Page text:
“And neither do I, but for different reasons.  I have wrestled over the years with You, Lord.  You have shown me difficult and challenging things.  You have asked of me things that no man could understand.  You asked me to leave home.  You asked me to wait for a son.  You asked me to send Ishmael away.  Now You’re asking me to give You my son, my only son, the son You promised.  You’re asking for Isaac.  After fourteen years of joy, of bliss, of being a father, You’re asking for it all back.  And it’s Yours.  Because I believe You.  I believe You.  You have convinced me.  Because You have shown me.

“I don’t just mean what You’ve done in my life these past 40 years.  That’s nothing.  I mean what You have told me and shown me about Him.  I see it now, not perfectly, not totally, but enough.  I see the kind of God You are.  I see You as You desire to be seen.  I see what others mock and laugh at.  I see what gave hope to Adam and Eve when hope was gone.  I see what strengthened Abel as he lay dying.  I see what carried Seth, and Enoch, and Noah through their many years, their many trials.

“It’s the promise, Lord.  It’s Him I see in Isaac.  You can have my son, Lord, because You will give him back.  I don’t know how or when, but I know this.  You have promised.  You are faithful.  Just as serious as You are about me sacrificing Isaac, so serious are You that my offspring will be reckoned through him.  They are both true.  You’ve taught me, Lord.  You’ve gifted me with this knowledge.  It did not come from my mind or my heart.  It did not come from my father or mother, my wife, or even my son.  It came from You.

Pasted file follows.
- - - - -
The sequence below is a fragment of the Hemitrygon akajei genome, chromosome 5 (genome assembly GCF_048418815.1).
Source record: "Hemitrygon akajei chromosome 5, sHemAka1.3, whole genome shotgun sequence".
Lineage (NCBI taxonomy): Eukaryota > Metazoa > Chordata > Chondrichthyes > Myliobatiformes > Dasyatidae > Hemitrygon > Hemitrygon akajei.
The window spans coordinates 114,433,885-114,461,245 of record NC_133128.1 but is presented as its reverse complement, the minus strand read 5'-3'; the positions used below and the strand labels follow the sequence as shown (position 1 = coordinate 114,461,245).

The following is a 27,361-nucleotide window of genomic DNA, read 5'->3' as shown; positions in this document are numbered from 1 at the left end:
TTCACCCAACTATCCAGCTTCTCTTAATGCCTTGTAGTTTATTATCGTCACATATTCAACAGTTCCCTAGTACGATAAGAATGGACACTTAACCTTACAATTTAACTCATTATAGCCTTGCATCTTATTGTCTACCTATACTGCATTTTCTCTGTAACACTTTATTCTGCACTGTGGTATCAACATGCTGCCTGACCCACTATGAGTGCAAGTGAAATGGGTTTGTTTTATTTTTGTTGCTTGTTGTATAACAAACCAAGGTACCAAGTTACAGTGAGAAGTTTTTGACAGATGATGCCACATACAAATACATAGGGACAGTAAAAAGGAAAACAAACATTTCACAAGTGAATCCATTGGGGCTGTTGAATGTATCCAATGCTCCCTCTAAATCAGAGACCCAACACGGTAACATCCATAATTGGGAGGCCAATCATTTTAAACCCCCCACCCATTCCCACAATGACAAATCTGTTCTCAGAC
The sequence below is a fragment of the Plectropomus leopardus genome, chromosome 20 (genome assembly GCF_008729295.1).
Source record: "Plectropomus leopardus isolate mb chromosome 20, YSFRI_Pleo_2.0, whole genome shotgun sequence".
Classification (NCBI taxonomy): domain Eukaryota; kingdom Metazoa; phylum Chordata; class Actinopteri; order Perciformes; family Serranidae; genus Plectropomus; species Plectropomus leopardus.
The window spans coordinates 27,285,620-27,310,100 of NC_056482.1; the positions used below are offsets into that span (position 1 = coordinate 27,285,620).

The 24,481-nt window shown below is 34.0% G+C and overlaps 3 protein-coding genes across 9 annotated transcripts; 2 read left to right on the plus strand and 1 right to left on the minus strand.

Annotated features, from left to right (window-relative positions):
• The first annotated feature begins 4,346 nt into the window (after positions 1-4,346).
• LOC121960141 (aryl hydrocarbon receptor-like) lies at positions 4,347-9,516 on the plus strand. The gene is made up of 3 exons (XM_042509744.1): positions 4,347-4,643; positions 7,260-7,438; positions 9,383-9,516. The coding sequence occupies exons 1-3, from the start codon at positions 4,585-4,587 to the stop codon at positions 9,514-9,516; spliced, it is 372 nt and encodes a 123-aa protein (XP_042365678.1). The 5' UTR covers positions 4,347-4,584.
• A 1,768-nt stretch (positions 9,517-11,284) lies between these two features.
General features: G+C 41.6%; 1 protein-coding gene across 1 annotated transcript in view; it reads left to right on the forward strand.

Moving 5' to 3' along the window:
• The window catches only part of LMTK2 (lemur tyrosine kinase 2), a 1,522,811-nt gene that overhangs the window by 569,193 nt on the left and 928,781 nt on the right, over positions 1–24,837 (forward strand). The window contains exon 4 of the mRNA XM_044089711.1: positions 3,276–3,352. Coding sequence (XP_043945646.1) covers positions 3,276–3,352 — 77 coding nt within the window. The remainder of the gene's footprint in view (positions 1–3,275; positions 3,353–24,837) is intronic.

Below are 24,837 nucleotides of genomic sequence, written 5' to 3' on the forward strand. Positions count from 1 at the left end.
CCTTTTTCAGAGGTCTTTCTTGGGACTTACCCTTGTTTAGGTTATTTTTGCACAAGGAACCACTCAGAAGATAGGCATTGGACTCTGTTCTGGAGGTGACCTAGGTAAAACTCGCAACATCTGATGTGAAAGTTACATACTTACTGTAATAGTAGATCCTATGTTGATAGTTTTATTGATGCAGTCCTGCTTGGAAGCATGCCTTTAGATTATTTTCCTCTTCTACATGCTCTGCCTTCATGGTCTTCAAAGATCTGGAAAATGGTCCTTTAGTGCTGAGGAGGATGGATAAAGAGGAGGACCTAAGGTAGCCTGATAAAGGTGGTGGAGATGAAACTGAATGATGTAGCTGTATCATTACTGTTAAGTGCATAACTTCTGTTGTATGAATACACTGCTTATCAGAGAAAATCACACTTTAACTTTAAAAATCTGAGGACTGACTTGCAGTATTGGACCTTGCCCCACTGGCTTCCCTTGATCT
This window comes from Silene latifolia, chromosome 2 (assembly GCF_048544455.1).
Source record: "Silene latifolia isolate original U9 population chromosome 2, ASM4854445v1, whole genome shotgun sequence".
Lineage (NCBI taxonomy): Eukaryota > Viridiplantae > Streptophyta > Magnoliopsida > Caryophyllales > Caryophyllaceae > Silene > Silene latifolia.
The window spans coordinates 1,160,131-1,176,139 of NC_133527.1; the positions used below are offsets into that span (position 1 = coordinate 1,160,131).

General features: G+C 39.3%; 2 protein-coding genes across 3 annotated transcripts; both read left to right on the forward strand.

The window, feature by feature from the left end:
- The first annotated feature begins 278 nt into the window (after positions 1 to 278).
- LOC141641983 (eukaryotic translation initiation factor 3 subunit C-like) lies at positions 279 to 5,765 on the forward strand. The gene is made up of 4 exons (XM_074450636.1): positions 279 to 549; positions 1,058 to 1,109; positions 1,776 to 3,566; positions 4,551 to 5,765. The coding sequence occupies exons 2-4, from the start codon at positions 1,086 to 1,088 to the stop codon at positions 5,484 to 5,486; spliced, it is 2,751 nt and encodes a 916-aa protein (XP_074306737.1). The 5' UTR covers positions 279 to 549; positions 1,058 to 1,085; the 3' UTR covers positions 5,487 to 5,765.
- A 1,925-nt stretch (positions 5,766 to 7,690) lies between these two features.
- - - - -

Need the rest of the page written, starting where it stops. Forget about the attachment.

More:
“And I’ve seen it.  I’ve seen the day that’s coming.  I’m not the only father here, Abba.  My Father, you too are a Father.  And what You have said to me, You have said to Yourself, ‘Take Your Son, Your only Son, and offer Him as a sacrifice.’  What a test of character!  And You have passed!  You have not withheld Your Isaac from us.  I’ve seen it.  You’ve shown it to me.  I see Him, but not now.  I behold Him, but not near.  A Star is coming.  Your Star.  All nations will be blessed.  I see this Son of Yours lifted up and laid upon an altar.  I see the blade raised.  I see it plunge down.  I see His life gone.  Your Son is dead.  And You did it.  You willed it.  You commanded it.  You made it so.  He was the offering.  You are the LORD who provides!  But you have shown me light as well, Lord.  His light.  His life.  You are God almighty.  You make the dead live.  You have given me Isaac.  You can have him, because I know You will return him.  You can.   Because I have seen Him, Him Whom You love, Him Whom You call Son, delivered over to death for my sins, for our sins.  And I see that He is alive too.  And I am alive.  And so is Isaac.  Because you can raise the dead.  Hebrews 11:17-19:  By faith Abraham, when God tested him, offered Isaac as a sacrifice. He who had received the promises was about to sacrifice his one and only son, even though God had said to him, “It is through Isaac that your offspring will be reckoned.” Abraham reasoned that God could raise the dead, and figuratively speaking, he did receive Isaac back from death.  Amen!